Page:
What I Learned from Asking Marketing Agencies to Hire Me for Freelance Writing
By Emma Siemasko on July 15, 2016
Even though I usually work directly with content managers from software-as-a-service companies, I'm often approached by marketing agencies that need help with freelance writing for their clients.
"We found you on LinkedIn," they might write. "Can you help us with a blog post? We have ongoing needs."
I like working with marketing agencies. They've vetted the clients for me, they know what deliverables they want, and they're very clear when they give assignments. They work quickly, which means they often need pieces on tight deadlines-but it also means I hear back from them right away, and that they pay upon receipt of my work. And while it's nice that my clients are pre-vetted, it can also be irritating to have a barrier between us. I find that when I work directly with a brand, we can hash through issues more easily.
Some agencies offer me tons of work. Last year, my second-biggest client wasn't a traditional client, but an agency who hired me over and over to help with content.
If you're a freelance writer, should you focus on marketing to agencies, or should you market directly to clients? Today, I'm sharing my insights on the pros and cons of both sides of the brand storytelling coin, as well as my experience reaching out to agencies for freelance writing opportunities.
Why I Like Working with Agencies
After working with a number of agencies, I've found that their teams tend to understand the marketing space. They don't expect a blog post to be a miracle cure. They know content creation is one piece of a larger strategy, and they have realistic expectations. They understand the going rates for content and tend to pay me what I ask without argument.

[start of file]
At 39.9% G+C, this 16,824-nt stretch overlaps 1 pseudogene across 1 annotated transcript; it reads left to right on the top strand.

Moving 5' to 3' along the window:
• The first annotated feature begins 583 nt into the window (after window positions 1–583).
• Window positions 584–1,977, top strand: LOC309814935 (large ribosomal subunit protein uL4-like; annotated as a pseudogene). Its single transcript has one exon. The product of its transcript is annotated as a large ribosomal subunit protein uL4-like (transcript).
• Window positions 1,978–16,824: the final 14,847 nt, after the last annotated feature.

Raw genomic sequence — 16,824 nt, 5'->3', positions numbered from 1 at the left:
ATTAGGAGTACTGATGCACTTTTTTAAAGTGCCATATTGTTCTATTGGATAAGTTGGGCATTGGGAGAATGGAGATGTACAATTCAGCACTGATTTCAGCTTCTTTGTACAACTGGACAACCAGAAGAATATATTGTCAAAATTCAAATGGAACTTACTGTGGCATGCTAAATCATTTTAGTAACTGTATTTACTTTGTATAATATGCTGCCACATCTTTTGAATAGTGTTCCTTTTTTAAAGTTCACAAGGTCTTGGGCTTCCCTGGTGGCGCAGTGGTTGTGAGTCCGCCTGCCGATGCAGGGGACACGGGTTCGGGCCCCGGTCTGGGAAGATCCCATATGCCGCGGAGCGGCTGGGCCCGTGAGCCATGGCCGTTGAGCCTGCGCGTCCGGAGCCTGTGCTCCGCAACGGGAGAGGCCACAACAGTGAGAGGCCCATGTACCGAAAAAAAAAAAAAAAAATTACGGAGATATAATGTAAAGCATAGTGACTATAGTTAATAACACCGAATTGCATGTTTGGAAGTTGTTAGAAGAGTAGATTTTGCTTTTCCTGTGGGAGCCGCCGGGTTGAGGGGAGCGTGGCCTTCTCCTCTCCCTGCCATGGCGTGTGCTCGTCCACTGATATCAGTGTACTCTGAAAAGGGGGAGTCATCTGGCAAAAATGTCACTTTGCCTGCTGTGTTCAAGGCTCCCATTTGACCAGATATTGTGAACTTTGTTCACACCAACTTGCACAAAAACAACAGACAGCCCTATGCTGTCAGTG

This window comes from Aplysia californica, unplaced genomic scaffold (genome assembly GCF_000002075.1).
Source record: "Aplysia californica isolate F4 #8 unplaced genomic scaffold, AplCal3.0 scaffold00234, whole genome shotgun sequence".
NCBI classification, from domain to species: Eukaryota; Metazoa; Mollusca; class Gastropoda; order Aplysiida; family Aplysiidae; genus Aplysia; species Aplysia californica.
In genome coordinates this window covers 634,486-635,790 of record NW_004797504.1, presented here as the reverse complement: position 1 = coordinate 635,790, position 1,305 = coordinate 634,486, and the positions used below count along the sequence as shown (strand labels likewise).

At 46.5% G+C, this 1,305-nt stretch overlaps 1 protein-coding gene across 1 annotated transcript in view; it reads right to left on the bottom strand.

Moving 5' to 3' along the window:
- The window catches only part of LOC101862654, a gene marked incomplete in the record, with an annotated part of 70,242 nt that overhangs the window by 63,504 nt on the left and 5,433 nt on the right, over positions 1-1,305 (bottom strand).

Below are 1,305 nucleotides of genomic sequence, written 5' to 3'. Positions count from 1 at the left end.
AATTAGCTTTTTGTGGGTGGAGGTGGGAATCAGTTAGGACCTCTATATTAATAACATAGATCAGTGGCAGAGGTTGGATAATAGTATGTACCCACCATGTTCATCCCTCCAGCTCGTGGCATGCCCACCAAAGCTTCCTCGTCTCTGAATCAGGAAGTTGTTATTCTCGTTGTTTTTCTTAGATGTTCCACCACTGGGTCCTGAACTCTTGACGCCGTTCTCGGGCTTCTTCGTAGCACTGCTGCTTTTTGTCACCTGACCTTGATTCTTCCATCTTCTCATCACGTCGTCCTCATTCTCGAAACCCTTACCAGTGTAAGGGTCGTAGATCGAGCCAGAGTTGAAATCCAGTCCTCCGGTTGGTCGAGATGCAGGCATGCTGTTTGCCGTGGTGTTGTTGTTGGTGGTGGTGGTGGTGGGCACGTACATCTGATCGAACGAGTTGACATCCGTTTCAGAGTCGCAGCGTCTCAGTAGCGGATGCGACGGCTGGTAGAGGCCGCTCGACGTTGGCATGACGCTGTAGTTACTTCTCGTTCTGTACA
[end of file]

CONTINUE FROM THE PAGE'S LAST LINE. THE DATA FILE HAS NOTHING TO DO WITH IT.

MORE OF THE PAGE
What's more, agency teams always seem to immediately understand my skills and how I can help. They give me project briefs, outline expectations, attach dollar amounts and due dates, and trust my expertise.
However, it can be difficult to develop deep relationships with these clients. The amount of freelance writing work they give me is dependent on their clients' needs, not their own strategies-so sometimes I get the feeling they're calling on me just when they need me, rather than working to develop a long-term partnership.
- Have clearly defined deliverables
- Have an understanding of the industry
- Are easy to work with
- Demand quick turnaround time
- Tend to control the relationship
- View writing as a commodity
Why I Like Working with Brands
In-house content marketers hire me because they respect my work and want to develop a long-term relationship. For example, I work directly with the team at Skyword to develop posts like this one. They're willing to work with me to make sure they're getting the content they want. In fact, the best clients don't view writing as a commodity at all. They see me as an expert and want to work with me to deliver great stuff.
But brands can require a lot of hand-holding, depending on how much of a content marketing strategy a particular brand has in place. Some brands are super organized and work much like agencies, while others want help building strategies from the ground up. I love building content marketing strategies, so I have no problem bringing brands up to speed-but that can be more challenging than working with agencies.